Physics Stack Exchange is a question and answer site for active researchers, academics and students of physics. Join them; it only takes a minute:

Sign up
Here's how it works:
  1. Anybody can ask a question
  2. Anybody can answer
  3. The best answers are voted up and rise to the top

I know that we can write Maxwell's equations in the covariant form, and this covariant form can be considered as a generalization of these equations in curved spacetime if we replace ordinary derivatives with covariant derivatives. But I have read somewhere that this generalization is not unique and it is just the simplest one. Can anyone introduce some resources about this subject and how electromagnetism and Maxwell's equations are generalized to curved spacetime?

share|cite|improve this question
Can you please provide references where you've read "that this generalization is not unique and it is just the simplest one"? – Cristi Stoica Jul 11 '13 at 17:52
in a book by Narlikar ("introduction to cosmology"), in a section about the principle of equivalence: "this generalization of (2.65) to (2.66) is called the minimal coupling of the field with gravitation, since it is the simplest one possible." – Mostafa Jul 11 '13 at 18:09
Hi @Mostafa: Concerning retagging: If you haven't done this already please read the wiki tags for the ref.req. and books tags. I believe the books tag is appropriate here, while the ref.req. tag is not. – Qmechanic Jul 11 '13 at 18:43
Maybe he's thinking along the lines of the options with the KG equation in curved space: $(\Box+m^2+\xi R)\phi = 0 $ where $\xi=0$ is minimal coupling and $\xi=\frac{1}{6}$ is conformal coupling. (Birrell and Davies eq 3.26)? – twistor59 Jul 11 '13 at 19:17
Maxwell's equations characterize the critical points of the Yang-Mills functional of a $U(1)$ principal connection; arguing from a subjective point of view of mathematical 'beauty', any generalization that doesn't come with an equally nice geometric story would smell iffy to me... – Christoph Jul 12 '13 at 0:22
up vote 5 down vote accepted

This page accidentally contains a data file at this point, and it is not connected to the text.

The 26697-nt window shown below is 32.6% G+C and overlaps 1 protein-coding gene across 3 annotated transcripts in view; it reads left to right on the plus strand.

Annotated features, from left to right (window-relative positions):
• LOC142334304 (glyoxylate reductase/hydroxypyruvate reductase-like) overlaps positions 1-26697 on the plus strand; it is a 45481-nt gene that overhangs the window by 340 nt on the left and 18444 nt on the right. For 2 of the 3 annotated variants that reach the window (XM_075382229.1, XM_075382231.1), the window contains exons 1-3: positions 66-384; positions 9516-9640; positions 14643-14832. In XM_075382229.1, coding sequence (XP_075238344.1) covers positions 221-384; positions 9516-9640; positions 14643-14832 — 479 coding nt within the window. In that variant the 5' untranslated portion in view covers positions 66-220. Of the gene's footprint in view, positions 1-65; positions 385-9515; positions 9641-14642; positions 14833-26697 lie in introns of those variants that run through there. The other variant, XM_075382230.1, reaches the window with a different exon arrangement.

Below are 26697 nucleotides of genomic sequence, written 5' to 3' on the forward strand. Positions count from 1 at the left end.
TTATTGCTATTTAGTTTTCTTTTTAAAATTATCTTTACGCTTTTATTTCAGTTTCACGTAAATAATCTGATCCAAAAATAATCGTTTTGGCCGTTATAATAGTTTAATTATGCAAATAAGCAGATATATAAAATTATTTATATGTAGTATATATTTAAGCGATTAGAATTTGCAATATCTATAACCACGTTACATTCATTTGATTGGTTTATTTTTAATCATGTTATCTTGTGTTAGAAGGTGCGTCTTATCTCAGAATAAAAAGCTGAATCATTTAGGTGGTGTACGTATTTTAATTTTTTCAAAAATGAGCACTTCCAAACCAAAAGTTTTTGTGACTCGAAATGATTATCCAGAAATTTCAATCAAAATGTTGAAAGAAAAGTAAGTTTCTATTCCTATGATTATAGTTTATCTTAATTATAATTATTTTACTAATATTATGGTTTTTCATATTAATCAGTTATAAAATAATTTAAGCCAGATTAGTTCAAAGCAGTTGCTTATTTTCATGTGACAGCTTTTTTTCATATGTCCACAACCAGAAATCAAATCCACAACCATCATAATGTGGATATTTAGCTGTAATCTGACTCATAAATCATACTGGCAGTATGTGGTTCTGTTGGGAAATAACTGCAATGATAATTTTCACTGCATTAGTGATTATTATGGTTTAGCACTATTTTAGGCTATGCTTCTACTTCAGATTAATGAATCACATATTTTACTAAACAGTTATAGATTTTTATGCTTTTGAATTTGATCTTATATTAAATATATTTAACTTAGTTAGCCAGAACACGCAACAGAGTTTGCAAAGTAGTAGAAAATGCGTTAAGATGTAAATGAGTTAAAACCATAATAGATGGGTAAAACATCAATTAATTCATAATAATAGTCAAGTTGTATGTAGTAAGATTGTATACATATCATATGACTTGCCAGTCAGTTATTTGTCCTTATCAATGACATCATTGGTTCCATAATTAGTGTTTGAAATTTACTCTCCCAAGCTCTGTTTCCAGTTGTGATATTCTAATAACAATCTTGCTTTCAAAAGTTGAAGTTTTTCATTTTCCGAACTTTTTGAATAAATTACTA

Here is why I doubt there are other ways to generalize Maxwell's equations to curved spacetime.

Special relativity was obtained from the invariance of the speed of light. In special relativity, the electric field is not a vector field, and the magnetic field is not a pseudovector, but that they transform as the components of a two-form $F_{ab} = \partial_a A_b -\partial_b A_a$, where the four-vector $A_a$ contains the scalar and vector potentials.

Maxwell's equations become $$d F=0$$ $$d\ast F=J$$

When moving to curved spacetimes, they remain the same, since the Hodge dual $\ast$ is defined at each point $p$ of the manifold, on $\wedge^\bullet T^\ast_p$. When expressed in this form, the covariant derivative is not involved, although the metric is involved in the $\ast$ operator.

While I think the generalization of Maxwell's equations to curved spacetime is very rigid and I see no choice based on simplicity here, it is known that there are modified (nonlinear) versions, like the Born-Infeld theory. But they did not originate because of some freedom of generalizing Maxwell's equations to curved spacetimes.

share|cite|improve this answer
OK, good, so I'm not crazy. I saw this, thought the same thing (but wasn't sure), and thought I'd wait for someone else to answer this. – Jerry Schirmer Jul 11 '13 at 18:30
I haven't thought about this much, so forgive me if this is naive, but couldn't one conceivably for example add any terms to either of these equations that vanishes on Minkowski space and still preserve the property that the equations reduce to the ones your wrote down when doing EM in Minkowski? Of course these equations would not be as "simple" in some sense, but still I'm just trying to explore precisely how rigid the generalization is. – joshphysics Jul 11 '13 at 18:48
@joshphysics The easiest thing to do would be to suggest some different EM Lagrangian that is the usual, accepted one plus some higher-order deviation. This is precisely what's done for alternate theories of gravity, which are meant to replicate GR in some approximation but have differing behavior on some length scale. – Muphrid Jul 11 '13 at 19:27
I see Mostafa's comment giving the reference, and I agree with Narlikar and with joshphysics. The choice of the generalization is due to the minimal coupling principle, which is a consequence of the principle of equivalence. My rigidity argument contains them implicitly, because the $\ast$ operator depends only on the metric, and not on the covariant derivatives. We can write Maxwells equations using covariant derivative, but the terms containing the derivatives of the metric actually cancel each other. – Cristi Stoica Jul 11 '13 at 20:42

Your Answer


By posting your answer, you agree to the privacy policy and terms of service.

Not the answer you're looking for? Browse other questions tagged or ask your own question.